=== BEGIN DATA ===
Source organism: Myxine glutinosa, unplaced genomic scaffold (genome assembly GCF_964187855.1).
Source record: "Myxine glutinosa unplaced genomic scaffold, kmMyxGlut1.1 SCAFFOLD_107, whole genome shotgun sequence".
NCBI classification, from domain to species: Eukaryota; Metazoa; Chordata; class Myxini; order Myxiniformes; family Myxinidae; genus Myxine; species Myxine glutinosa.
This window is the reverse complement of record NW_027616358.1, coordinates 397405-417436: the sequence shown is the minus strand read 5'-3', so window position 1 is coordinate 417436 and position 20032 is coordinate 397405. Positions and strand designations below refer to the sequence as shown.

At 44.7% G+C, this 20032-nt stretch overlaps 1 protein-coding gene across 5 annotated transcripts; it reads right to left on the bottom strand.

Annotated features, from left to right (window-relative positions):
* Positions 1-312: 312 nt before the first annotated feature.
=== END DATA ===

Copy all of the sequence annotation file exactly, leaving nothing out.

Source organism: Myxine glutinosa, unplaced genomic scaffold (genome assembly GCF_964187855.1).
Source record: "Myxine glutinosa unplaced genomic scaffold, kmMyxGlut1.1 SCAFFOLD_107, whole genome shotgun sequence".
NCBI classification, from domain to species: Eukaryota; Metazoa; Chordata; class Myxini; order Myxiniformes; family Myxinidae; genus Myxine; species Myxine glutinosa.
This window is the reverse complement of record NW_027616358.1, coordinates 397405-417436: the sequence shown is the minus strand read 5'-3', so window position 1 is coordinate 417436 and position 20032 is coordinate 397405. Positions and strand designations below refer to the sequence as shown.

At 44.7% G+C, this 20032-nt stretch overlaps 1 protein-coding gene across 5 annotated transcripts; it reads right to left on the bottom strand.

Annotated features, from left to right (window-relative positions):
* Positions 1-312: 312 nt before the first annotated feature.